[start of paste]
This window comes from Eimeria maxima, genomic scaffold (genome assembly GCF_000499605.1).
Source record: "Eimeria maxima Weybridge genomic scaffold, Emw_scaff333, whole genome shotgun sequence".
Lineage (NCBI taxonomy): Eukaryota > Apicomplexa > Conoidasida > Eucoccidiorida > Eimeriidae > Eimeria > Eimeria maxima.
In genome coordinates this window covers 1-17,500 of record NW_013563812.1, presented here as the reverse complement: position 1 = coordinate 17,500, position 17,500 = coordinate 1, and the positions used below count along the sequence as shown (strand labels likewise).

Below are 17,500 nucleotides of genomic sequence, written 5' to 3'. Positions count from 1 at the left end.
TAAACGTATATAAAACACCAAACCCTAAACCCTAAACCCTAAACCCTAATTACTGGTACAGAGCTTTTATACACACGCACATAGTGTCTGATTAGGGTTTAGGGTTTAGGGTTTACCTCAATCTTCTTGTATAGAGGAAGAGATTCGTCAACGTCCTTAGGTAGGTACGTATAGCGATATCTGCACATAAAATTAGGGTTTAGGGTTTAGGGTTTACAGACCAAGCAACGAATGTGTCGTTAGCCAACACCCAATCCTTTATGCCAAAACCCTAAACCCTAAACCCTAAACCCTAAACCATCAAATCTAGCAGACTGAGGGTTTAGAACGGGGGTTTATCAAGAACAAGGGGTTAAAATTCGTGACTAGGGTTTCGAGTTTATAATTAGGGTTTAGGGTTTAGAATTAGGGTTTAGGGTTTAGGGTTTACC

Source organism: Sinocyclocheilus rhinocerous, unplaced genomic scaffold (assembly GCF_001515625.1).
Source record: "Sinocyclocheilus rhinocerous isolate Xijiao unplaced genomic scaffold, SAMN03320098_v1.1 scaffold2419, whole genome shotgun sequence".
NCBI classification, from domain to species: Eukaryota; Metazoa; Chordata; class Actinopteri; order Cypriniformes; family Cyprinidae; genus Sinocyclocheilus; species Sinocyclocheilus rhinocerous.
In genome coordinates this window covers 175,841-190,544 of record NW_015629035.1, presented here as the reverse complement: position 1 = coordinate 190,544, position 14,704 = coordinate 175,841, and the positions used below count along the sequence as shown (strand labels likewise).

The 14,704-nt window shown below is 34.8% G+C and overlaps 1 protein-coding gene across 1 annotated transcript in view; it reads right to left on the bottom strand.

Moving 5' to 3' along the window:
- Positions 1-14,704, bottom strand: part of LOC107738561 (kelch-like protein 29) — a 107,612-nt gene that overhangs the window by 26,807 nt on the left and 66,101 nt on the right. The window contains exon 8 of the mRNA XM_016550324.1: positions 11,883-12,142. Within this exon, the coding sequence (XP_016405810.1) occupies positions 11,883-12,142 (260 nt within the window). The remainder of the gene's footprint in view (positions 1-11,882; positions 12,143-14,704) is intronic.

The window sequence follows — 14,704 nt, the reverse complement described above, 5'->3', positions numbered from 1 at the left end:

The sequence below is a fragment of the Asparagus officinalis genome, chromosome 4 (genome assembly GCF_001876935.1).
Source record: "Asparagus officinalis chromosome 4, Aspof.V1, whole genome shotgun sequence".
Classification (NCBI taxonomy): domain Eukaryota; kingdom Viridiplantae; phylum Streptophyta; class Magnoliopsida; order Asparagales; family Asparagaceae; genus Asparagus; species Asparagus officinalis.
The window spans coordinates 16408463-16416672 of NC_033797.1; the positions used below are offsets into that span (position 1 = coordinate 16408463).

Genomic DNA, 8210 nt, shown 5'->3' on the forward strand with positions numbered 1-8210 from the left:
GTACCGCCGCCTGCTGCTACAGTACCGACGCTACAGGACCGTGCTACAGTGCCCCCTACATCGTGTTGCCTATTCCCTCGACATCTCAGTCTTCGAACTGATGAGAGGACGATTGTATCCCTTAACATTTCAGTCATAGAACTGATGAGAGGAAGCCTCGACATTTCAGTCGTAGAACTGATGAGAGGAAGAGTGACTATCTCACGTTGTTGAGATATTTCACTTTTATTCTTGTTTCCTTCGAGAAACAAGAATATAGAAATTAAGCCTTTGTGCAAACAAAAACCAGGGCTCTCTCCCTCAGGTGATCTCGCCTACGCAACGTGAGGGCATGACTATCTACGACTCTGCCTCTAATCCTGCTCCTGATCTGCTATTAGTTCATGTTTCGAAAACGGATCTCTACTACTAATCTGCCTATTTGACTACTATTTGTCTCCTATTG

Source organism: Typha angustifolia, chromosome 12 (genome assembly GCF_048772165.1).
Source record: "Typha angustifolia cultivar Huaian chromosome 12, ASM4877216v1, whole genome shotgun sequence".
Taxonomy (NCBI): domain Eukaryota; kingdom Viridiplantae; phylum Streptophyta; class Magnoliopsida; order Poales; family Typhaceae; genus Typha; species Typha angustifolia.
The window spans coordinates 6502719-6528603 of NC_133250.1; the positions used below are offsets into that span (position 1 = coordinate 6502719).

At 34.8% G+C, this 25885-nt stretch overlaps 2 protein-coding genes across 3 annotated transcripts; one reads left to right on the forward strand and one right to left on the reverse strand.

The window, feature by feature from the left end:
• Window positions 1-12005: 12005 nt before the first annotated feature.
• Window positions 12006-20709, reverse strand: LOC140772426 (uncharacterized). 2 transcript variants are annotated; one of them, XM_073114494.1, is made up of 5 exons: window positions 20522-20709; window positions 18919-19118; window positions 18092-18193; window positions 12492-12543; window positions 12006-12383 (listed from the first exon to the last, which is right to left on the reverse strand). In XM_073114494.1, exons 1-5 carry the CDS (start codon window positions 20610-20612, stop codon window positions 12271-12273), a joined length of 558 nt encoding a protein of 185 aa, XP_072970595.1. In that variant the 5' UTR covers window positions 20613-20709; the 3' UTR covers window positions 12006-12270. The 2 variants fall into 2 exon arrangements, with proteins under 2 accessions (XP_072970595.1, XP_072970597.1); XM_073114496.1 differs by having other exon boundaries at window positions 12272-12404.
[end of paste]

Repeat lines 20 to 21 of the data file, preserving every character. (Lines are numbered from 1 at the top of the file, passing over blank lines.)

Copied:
GTACCGCCGCCTGCTGCTACAGTACCGACGCTACAGGACCGTGCTACAGTGCCCCCTACATCGTGTTGCCTATTCCCTCGACATCTCAGTCTTCGAACTGATGAGAGGACGATTGTATCCCTTAACATTTCAGTCATAGAACTGATGAGAGGAAGCCTCGACATTTCAGTCGTAGAACTGATGAGAGGAAGAGTGACTATCTCACGTTGTTGAGATATTTCACTTTTATTCTTGTTTCCTTCGAGAAACAAGAATATAGAAATTAAGCCTTTGTGCAAACAAAAACCAGGGCTCTCTCCCTCAGGTGATCTCGCCTACGCAACGTGAGGGCATGACTATCTACGACTCTGCCTCTAATCCTGCTCCTGATCTGCTATTAGTTCATGTTTCGAAAACGGATCTCTACTACTAATCTGCCTATTTGACTACTATTTGTCTCCTATTG

Source organism: Typha angustifolia, chromosome 12 (genome assembly GCF_048772165.1).